Not pushing it for profit
Okay, I am getting onto a slippery slope here, but let’s go there anyway. Rolex is a foundation. Now, it is a for-profit money-making machine, no doubt. But it does not have shareholders breathing down its neck for short-term gains. Most investors would be tempted to try and get much closer to meeting demand, radically upping production. They would likely demand all sorts of special editions and for the brand to follow fashion much more closely. In short, how most other brands are run.
Rolex being Rolex, its leaders can resist that urge. The cynical observer sees artificial shortages. The other side of the coin, however, is unparalleled control. Rolex is perfectly set up to produce a certain number of watches per year. There is some variance, but not a lot. Making twice as many watches, for instance, would require structural changes to established processes. Those in charge of Rolex refuse to indulge that. This means that the company is extremely well optimized.
The same goes for the evolution of the Rolex catalog. Rolex watches change very little over time. Some models are in production for twenty years before getting a small update. Again, everything is optimized to extremes. Just imagine how such a production process differs from a brand that has three drops of five or more new models every year.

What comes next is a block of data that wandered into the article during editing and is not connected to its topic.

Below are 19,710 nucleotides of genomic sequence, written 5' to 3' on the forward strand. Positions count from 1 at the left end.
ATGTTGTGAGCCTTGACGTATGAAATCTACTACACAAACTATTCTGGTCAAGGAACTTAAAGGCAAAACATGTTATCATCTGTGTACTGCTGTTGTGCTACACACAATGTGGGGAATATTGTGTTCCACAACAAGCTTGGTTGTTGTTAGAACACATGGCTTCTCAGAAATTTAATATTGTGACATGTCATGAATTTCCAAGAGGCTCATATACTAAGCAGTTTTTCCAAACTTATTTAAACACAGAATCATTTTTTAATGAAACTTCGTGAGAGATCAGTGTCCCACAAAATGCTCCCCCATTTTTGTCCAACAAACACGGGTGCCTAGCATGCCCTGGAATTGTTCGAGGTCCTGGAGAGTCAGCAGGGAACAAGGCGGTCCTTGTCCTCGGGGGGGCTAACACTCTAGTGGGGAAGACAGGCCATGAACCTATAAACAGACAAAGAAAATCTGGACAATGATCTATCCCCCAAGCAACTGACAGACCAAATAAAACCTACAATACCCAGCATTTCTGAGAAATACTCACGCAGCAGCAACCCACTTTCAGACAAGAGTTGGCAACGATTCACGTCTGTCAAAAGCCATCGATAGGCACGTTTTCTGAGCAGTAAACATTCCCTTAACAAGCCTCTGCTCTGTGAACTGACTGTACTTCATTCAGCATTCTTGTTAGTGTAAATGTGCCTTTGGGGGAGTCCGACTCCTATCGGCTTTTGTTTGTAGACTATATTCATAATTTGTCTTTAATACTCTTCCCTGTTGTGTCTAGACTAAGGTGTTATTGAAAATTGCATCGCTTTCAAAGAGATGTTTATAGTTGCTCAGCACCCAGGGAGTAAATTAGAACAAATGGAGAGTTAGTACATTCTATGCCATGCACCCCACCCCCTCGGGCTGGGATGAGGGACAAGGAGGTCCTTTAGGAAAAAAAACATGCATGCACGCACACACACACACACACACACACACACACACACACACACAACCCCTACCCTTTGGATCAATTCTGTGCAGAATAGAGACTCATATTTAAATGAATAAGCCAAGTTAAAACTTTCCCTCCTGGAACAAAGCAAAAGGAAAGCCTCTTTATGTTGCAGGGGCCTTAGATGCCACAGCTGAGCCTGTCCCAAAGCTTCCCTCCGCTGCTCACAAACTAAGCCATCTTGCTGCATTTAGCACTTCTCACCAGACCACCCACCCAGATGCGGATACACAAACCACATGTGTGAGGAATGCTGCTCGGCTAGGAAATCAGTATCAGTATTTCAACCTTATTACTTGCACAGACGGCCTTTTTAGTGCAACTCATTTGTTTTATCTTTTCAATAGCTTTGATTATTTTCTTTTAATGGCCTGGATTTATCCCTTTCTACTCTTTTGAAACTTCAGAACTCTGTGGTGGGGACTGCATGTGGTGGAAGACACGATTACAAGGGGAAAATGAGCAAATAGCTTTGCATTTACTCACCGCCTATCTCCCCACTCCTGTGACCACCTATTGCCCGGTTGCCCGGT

Now, I completely understand why people might dislike Rolex. It took some time before I got into the brand myself. There is no denying that Rolex has a certain image, particularly among non-watch people. And it is true that current availability issues are extremely annoying to actual aficionados.
It is, however, impossible to be well informed about Rolex and not admire it. I can respect a dislike for the image or the looks of the watches, but you really cannot fault the quality of the product. I do not think it is much of a stretch to claim that Rolex is the absolute best at making the everyday watch. And that only covers the physical product. All the imagined stuff, the image, desirability, and status around the brand is a marketing masterclass.
In my dealing days, I noticed that at least half of the people who came in for a watch mentioned Rolex in their opening sentence. “I am looking for a nice watch, preferably a Rolex,” or, “I am looking for a nice watch, but not a Rolex.” No other watch brand even comes close to occupying similar prominence in the minds of consumers. And behind all the shiny exterior, Rolex quality backs up the promise. There you have it. I hardly mentioned availability, value, and robberies. Now you try and do the same in the comments.